Review: Blue Is the Warmest Color (2013)


+ Recommended with Discretion – NC-17, Romance, Drama


A gut-wrenching look into sexuality and human nature; an intriguing and sometimes frustrating watch. Blue is the Warmest Color will have you immersed in the realism of life. Whether or not it’s an effective storytelling method will depend on your interests. But does the final cut warrant three hours of your time?

Adèle meets a cute, blue-haired girl named Emma while discovering that she may, in fact, be bisexual or even gay. From there, Emma takes Adèle under her wing and allowing her to experience herself in a brand new light. But Adèle might be the type of person that can’t be happy with any situation after some period of time and that could hurt their newly formed relationship. Both Léa Seydoux and Adèle Exarchopoulos both command the screen with powerful performances; Adèle wasn’t given much to do, but her facial expressions lend a helping hand for the audience to take a step into the character’s mind.

Films revolving around gay central females often go awry. While Abdellatif Kechiche doesn’t derail the film, he does milk the story for all he can; even falling into classic tropes. These include: cheating on a significant other (often the opposite sex) and displaying the tradition dominant/submissive roles. However, these are often found in movies within the LGBT+ realm. It’s okay for this community to demand more from these films, as sometimes they are the only representation that’s provided. Why do you think we appreciate Love, Simon?

The supporting cast provides little on-screen presence, which is fine. Most of the characters are bland and little to add to the story; it’s purposeful, though, as the audience views the outside world through Adèle’s scope (who obviously isn’t reliable). The visual style is simple and familiar to the indie format, which switches the focus to character development and dialogue. As the couple grows the audience is subjected to watch as the relationship crumbles from lack of communication and trust. I would argue the strongest portion of the movie focuses on the downfall of their relationship because of how much time was spent building said relationship; it shows all of us how fragile our life truly is.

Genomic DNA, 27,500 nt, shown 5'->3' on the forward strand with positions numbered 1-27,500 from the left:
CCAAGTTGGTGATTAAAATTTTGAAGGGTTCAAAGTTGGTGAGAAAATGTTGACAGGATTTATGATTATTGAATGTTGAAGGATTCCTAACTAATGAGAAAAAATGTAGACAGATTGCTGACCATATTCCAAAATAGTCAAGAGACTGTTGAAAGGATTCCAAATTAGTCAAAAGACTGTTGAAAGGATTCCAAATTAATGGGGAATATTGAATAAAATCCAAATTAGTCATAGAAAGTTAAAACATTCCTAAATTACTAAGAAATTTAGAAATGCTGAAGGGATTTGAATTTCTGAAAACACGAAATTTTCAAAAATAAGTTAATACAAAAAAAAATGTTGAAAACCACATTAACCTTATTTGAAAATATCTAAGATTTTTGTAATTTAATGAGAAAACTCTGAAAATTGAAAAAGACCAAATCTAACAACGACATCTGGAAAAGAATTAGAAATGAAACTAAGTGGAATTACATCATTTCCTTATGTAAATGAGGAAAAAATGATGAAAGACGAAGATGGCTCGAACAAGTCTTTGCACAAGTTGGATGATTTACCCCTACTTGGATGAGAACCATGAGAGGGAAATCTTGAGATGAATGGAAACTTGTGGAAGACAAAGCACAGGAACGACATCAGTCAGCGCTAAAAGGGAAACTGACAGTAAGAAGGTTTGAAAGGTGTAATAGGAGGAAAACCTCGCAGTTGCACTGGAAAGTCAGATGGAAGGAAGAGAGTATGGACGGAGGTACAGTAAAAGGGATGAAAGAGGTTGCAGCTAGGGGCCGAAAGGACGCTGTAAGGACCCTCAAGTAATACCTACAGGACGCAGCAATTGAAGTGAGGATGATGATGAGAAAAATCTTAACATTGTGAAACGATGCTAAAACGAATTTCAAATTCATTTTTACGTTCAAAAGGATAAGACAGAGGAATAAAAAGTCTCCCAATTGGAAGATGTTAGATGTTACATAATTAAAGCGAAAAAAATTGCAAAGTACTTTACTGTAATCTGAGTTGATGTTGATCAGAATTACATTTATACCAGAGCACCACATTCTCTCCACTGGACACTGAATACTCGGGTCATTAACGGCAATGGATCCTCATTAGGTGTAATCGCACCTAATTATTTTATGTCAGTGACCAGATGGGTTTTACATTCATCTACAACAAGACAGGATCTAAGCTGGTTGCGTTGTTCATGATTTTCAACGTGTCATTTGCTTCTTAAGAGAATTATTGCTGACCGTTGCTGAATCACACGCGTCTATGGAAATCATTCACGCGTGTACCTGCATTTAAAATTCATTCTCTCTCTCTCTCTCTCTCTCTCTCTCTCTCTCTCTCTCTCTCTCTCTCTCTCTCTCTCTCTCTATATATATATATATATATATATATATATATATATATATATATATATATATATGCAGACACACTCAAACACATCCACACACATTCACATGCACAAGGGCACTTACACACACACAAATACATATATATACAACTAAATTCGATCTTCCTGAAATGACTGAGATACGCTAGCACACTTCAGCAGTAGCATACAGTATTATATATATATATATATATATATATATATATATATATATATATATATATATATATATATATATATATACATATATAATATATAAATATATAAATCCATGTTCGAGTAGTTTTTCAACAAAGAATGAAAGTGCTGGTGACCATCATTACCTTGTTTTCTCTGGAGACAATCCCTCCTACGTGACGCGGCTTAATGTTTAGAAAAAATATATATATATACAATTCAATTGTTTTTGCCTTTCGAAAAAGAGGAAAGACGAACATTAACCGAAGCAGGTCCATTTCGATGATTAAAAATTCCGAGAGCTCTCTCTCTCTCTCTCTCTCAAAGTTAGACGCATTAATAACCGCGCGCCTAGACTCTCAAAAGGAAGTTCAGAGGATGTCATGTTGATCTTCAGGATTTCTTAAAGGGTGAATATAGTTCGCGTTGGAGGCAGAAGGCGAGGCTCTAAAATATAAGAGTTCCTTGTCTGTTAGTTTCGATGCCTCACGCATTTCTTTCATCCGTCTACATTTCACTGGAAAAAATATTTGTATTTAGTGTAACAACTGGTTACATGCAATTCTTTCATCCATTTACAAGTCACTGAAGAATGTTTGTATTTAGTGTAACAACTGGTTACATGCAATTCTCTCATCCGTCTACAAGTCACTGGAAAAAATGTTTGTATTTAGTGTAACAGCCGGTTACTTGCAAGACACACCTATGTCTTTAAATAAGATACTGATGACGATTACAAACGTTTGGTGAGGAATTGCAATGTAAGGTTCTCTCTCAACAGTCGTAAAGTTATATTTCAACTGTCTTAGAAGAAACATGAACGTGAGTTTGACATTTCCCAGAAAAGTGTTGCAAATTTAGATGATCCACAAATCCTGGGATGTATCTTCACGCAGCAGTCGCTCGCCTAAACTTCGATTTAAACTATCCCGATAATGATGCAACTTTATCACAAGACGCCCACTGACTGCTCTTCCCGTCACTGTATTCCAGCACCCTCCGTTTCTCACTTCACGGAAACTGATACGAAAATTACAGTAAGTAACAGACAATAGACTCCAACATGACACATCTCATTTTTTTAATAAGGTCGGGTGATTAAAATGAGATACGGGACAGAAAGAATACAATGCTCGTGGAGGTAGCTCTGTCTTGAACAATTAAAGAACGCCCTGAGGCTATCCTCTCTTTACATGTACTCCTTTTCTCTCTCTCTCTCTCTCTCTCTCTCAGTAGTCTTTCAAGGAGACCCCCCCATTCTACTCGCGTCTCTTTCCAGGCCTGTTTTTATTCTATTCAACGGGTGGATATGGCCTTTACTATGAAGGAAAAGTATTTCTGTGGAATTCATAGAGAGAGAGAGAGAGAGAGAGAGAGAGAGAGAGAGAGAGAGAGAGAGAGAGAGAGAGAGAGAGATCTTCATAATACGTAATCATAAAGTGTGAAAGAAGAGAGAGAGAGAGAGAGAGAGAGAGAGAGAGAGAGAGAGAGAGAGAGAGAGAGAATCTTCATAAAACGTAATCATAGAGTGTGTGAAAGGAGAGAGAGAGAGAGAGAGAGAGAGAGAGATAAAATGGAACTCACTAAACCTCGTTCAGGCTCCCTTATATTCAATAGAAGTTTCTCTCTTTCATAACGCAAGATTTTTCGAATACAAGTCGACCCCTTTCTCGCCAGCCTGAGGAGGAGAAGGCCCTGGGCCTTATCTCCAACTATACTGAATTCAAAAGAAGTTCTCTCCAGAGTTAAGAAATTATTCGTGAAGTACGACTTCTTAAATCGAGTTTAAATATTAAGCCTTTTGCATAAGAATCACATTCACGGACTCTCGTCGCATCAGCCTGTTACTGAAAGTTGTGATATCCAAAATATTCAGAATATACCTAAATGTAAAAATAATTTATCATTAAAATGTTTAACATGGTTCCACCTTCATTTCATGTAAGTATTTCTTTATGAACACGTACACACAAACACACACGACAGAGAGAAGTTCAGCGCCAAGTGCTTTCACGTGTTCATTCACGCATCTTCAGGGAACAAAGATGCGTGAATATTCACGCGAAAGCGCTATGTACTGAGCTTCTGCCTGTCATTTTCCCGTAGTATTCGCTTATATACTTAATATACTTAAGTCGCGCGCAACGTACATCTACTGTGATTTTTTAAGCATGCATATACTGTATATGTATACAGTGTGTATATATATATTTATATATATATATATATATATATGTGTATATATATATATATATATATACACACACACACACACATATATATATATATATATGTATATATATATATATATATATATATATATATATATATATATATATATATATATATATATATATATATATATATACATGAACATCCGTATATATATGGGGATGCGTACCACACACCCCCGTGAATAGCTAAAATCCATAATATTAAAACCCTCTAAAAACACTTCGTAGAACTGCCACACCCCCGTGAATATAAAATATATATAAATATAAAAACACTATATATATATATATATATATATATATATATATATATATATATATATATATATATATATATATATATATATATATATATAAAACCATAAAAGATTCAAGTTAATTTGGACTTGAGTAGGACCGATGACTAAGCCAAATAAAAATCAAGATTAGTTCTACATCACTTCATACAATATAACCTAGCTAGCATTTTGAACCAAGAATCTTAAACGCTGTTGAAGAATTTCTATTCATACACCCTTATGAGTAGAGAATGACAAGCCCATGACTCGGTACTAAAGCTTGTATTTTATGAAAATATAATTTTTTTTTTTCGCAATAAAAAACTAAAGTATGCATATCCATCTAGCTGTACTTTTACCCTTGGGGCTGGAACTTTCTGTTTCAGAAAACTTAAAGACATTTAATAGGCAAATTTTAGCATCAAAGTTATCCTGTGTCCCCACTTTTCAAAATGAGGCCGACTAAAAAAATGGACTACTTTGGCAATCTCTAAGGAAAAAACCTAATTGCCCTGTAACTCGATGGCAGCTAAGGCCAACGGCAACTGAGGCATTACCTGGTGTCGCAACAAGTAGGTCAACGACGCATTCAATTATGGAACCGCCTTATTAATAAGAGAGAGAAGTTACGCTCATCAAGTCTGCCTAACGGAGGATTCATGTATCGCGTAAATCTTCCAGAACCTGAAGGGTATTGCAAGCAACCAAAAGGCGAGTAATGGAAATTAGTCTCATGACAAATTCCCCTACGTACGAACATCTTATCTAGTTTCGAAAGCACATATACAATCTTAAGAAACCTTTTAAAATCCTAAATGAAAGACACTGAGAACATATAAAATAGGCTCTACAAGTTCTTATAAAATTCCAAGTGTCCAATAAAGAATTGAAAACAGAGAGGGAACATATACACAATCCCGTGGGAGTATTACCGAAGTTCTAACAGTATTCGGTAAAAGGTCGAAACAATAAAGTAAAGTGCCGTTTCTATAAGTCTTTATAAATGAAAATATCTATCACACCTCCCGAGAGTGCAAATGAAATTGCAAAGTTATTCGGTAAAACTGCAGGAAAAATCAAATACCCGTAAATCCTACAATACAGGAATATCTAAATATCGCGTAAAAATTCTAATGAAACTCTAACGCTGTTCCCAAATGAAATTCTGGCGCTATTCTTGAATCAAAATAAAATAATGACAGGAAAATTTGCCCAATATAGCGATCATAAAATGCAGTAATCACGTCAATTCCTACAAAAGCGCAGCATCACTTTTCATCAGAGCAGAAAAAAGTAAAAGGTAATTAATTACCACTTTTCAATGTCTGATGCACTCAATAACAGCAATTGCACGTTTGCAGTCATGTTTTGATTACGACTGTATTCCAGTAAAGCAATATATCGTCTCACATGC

Blue Hue.jpg
Still from Blue is the Warmest Color

Overall, I would recommend seeing Blue is the Warmest Color once. The film won the academy over and took home the top honor at Cannes. Obviously you will need to block off time for a three hour movie but for some it could be well worth it. Notice the rating, though. The NC-17 rating was slapped on the film due to the numerous sex scenes scattered throughout, one being seven minutes long; it’s clear the filmmakers didn’t shy away from showing much. Have you seen the film yet? Let us know what you thought of it in the comments!

Author: Jared Charles

I am the owner of The Burrow Reviews. Currently studying Film, English, Political Science, and Gender Studies.

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